A Watery Oasis -> Cibola National Wildlife Refuge, AZ
We take a break from our scheduled programming to relax and recharge our minds. For this purpose I’m going to transport you to a watery oasis in a land far, far away.
Imagine yourself thus…
You’re deep in a cottonwood forest. You’re alone here, of course, because no one knows this secret place. You’re walking on a hidden trail with yellow trees that bow and curve towards each other high over your head, like long-lost lovers reaching across the sky. The wind rustles soothingly through the leaves and the sweet sound of birds chatters amongst them. You follow the path to a large lake, stopping to admire the paw tracks of a bobcat and the millions of leaf patterns on the ground.
And then you see them.
Not one, not even ten, but hundreds and thousands of birds. They pack the water like bees swarming in a hive. Canadian Geese, snow geese, ducks and more are intermingled in one enormous moving mass…preening, playing, fighting, loving and talking. The sound is incredible, like some kind of crazy symphony as everyone talks and squawks, notes and voices rising and falling in crescendo as each section makes its call. Then something spooks them and they rise like a black tidal wave, calling loudly and flapping in intricate patterns until they soothe themselves and settle back down. It’s incredibly peaceful and oddly soothing. A world away from the harsh, desert environment of the past weeks.
And yet we’ve only come ~50 miles north.
Welcome to the little known secret of Cibola National Wildlife Refuge.
The Wildlife Refuges of Arizona are some of the state’s most surprising hidden gems. Mixed amongst cactus and crazy rocky desert plains you’ll find sweet, moist, green slices of wildlife heaven. We visited our first one (Buenos Aires) last year and we’ve been planning for more ever since. Along the fertile banks of the Colorado River there are no less than 4 AZ refuges, two of which (Imperial and Cibola) occupy ~40-mile stretch between Blythe and Yuma. Within these refuges you can find over 250 species of birds and enjoy an environment so different from the desert it seems like a totally different country. When we’ve had our fill of dry, we come here to link with the water and replenish our lust for green.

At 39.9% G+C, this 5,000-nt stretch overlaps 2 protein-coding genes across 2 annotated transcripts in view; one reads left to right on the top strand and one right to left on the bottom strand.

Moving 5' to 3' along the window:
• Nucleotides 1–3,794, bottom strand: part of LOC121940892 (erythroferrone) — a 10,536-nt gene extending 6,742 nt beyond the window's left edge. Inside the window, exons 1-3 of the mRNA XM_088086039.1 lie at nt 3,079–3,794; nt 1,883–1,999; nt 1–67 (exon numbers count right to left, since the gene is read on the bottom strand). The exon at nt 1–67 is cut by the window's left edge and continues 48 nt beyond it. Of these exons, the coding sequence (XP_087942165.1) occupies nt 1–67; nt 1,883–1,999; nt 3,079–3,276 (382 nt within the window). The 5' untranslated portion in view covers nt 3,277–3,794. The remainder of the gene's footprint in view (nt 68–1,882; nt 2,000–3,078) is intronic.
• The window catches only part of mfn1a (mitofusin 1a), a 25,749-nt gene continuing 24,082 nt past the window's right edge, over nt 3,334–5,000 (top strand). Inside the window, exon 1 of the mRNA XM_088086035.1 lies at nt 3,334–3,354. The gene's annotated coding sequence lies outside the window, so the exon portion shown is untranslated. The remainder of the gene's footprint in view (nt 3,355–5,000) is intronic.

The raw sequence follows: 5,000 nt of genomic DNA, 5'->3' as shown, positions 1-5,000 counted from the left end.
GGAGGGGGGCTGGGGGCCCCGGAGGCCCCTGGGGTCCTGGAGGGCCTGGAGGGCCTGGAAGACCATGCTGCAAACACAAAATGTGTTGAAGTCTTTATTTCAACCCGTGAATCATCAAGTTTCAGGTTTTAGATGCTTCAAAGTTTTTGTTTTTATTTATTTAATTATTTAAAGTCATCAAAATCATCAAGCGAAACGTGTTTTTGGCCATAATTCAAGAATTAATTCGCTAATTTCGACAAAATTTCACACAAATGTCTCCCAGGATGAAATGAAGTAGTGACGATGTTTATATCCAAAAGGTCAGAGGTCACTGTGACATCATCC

Such a treat it is!
We chose Cibola primarily because we had inside connections….people connections. Our RV buddies Rick and JoAnne, and Joe and Marlene have both been volunteering here for the winter, offering 3 days a week for a lovely full hookup site by the refuge. Joe, in particular, is a very accomplished photographer and spends much of his free time with his camera and very long lens (yes, I have lens envy), so if you want to see some amazing pics of the wildlife here and other areas he’s traveled, check out his website. They invited us over, and we took the opportunity to re-join with our Technomadia buddies (who were just coming out of the craziness of Quartszite) to stay for a week and enjoy the refuge.
Who could refuse good friends, guaranteed Happy Hour and a personalized tour? Plus, all of these folks are lovely people, and I was curious to hear about their jobs here
The refuge met all my expectations and more. It’s a sweet little spot with several lake areas, a driving tour and a short hike amongst the cottonwoods. Plus there are nearby historic attractions such as Cibola Cabin and Hart Mine. We stayed outside the refuge and spent several days enjoying the birds and exploring the area. Perfect!
Tomorrow we’ll be moving on to new areas, plus I’ll be (hopefully) finishing up my boondocking series and (maybe) starting to work on something even bigger (we’ll see). We’re also in the throws of our yearly planning and have a very general, loose plan to go vaguely North for a few weeks after which we may shoot to San Diego for some beach and big city time before we (once again) head north for Spring. This summer we’re headed to OR/WA (no surprise there) with tentative end of year plans to new sights further east. It’s still all very “jello” but it’s slowly coming together. When we’ll know, you’ll know.
In the meantime if you’re in the area DO come by and see the Cibola Refuge. Our volunteer buddies staff the visitor’s center from 8-3:30 daily. Visitors have to remain in their cars on the loop drive (to avoid disturbing wildlife), but people and dogs are allowed to walk on the 1-mile refuge nature trail on site.SPONSORED LINK:
Disclosure of Material Connection: Some of the links in this blog post may be affiliate links, so, if you click on the link and make a purchase, I will receive a commission. Amazon, the Amazon logo, AmazonSupply, and the AmazonSupply logo are trademarks of Amazon.com, Inc. or its affiliates. WheelingIt is a participant in the Amazon Services LLC Associates Program, an affiliate advertising program designed to provide a means for us to earn fees by linking to Amazon.com and affiliated sites. As an Amazon Associate I earn from qualifying purchases.